San Diego drivers are facing the highest gas prices ever for the Labor Day weekend, according to the American Automobile Association (AAA). The average price of self-serve regular gasoline in San Diego is the same as the Los Angeles-Long Beach area at $5.37, per AAA.
Gas prices climb due to supply and demand factors
The surge in gas prices is driven by a combination of supply and demand factors, experts say. On the supply side, the Organization of the Petroleum Exporting Countries (OPEC) and its allies have agreed to maintain their production cuts until April 2023, limiting the global oil output. Additionally, some refineries in the U.S. have experienced outages or maintenance issues, reducing the domestic supply of gasoline.
On the demand side, the summer travel season has increased the consumption of gasoline, especially as more people are vaccinated and eager to travel after the pandemic lockdowns. The Labor Day weekend is expected to see a significant increase in travel compared to last year, as more Americans plan to hit the road or fly to their destinations. According to AAA, more than 42 million Americans will travel this Labor Day weekend, a 60% increase from 2020.
San Diego drivers look for ways to save on gas
San Diego drivers are feeling the pinch of the high gas prices, as they have to pay more than $1.47 above the national average of $3.90 per gallon. Some drivers are looking for ways to save on gas, such as using apps that compare prices at different stations, driving less or more efficiently, or switching to electric or hybrid vehicles.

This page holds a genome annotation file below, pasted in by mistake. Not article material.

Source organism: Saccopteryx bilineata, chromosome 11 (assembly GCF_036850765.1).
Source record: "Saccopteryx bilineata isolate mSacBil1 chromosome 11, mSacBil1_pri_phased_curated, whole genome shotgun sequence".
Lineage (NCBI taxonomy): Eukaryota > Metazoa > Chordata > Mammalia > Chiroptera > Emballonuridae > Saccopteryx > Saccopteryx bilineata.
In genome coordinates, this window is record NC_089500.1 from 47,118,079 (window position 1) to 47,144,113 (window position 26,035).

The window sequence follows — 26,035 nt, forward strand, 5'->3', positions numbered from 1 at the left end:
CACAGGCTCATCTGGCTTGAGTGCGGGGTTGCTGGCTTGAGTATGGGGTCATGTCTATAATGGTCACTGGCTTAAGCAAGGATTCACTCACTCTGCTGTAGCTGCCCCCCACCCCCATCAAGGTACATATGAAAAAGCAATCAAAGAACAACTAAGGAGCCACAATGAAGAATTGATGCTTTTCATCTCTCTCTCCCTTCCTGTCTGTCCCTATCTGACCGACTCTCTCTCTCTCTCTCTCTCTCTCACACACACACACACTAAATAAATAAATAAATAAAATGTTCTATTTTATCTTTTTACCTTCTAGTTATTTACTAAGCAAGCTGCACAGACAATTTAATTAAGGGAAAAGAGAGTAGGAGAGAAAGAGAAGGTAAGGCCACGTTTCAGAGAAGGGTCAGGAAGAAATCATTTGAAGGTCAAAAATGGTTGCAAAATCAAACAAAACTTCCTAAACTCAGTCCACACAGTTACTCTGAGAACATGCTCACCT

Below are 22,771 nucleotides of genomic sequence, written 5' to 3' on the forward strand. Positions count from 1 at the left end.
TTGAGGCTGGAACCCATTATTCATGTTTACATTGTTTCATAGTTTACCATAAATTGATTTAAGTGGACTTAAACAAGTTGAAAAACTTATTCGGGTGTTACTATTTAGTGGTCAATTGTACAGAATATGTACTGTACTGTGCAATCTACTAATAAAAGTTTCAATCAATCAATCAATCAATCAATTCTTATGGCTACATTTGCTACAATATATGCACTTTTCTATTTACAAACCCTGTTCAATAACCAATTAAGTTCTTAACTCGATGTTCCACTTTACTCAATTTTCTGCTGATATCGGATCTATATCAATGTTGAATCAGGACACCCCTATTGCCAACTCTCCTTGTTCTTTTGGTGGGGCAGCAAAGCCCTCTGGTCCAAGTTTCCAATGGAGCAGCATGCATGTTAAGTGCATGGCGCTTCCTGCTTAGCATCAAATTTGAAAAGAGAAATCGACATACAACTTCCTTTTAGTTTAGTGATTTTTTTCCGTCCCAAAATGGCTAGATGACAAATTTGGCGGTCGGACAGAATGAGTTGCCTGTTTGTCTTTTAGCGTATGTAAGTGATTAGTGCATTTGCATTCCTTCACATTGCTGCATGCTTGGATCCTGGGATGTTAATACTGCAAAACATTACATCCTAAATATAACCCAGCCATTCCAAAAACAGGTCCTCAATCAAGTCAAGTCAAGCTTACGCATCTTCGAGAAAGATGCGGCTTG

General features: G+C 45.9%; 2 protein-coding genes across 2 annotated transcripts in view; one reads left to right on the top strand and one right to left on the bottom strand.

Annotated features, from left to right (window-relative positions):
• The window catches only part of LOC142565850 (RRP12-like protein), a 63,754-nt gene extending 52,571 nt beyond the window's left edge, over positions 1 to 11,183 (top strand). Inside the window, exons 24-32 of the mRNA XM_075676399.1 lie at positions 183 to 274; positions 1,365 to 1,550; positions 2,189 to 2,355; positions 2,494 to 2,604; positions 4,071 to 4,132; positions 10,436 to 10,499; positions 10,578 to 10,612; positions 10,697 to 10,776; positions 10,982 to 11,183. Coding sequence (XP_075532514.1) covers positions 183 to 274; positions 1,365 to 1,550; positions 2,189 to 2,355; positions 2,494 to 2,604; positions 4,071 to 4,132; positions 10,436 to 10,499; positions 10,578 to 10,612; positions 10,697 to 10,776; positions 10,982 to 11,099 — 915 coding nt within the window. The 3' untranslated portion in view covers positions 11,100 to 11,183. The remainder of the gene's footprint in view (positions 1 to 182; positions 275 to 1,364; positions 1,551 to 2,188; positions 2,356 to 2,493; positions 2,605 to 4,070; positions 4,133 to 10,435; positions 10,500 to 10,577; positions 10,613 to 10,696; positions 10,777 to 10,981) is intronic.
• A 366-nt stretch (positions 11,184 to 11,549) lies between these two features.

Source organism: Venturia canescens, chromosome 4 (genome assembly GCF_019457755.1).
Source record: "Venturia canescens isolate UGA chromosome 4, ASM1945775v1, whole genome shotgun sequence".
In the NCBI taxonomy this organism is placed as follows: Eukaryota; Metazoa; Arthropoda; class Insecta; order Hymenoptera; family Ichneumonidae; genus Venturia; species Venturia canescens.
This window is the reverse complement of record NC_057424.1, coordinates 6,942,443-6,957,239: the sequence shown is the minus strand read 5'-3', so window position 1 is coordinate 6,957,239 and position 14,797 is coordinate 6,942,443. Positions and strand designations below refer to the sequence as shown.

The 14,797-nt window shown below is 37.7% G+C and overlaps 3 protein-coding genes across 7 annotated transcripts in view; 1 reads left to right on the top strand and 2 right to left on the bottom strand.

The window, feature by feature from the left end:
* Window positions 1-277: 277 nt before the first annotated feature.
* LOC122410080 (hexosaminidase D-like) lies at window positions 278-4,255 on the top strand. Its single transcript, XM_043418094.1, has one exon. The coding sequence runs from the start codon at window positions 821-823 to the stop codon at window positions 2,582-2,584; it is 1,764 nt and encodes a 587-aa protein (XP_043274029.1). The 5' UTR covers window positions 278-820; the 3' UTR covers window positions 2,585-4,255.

AAA also offers some tips to help drivers conserve gas, such as:
- Making sure tires are inflated to the correct level
- Avoiding “jackrabbit” starts and hard accelerations
- Slowing down and driving the speed limit
- Using cruise control on the highway to help maintain a constant speed
- Minimizing your use of air conditioning
- Keeping your engine tuned and your oil changed regularly
- Removing excess weight from your vehicle
- Planning your trips ahead and combining errands
Gas prices expected to moderate after Labor Day
While gas prices are unlikely to drop below $5 a gallon anytime soon in San Diego, some experts predict that they will moderate after Labor Day, as the summer travel season ends and the demand for gasoline decreases. Alan Gin, an economist from University of San Diego’s Knauss School of Business, said that U.S. oil producers are projected to have record oil production this year, which could help in terms of moderating the price increases. He also said that as more people buy electric cars, the demand for gas could drop further in the future.
However, other factors could still affect the gas prices in the coming months, such as hurricanes, geopolitical tensions, or COVID-19 variants. Doug Shupe, a spokesperson for the Auto Club of Southern California, said that drivers should be prepared for volatility in the gas market and budget accordingly.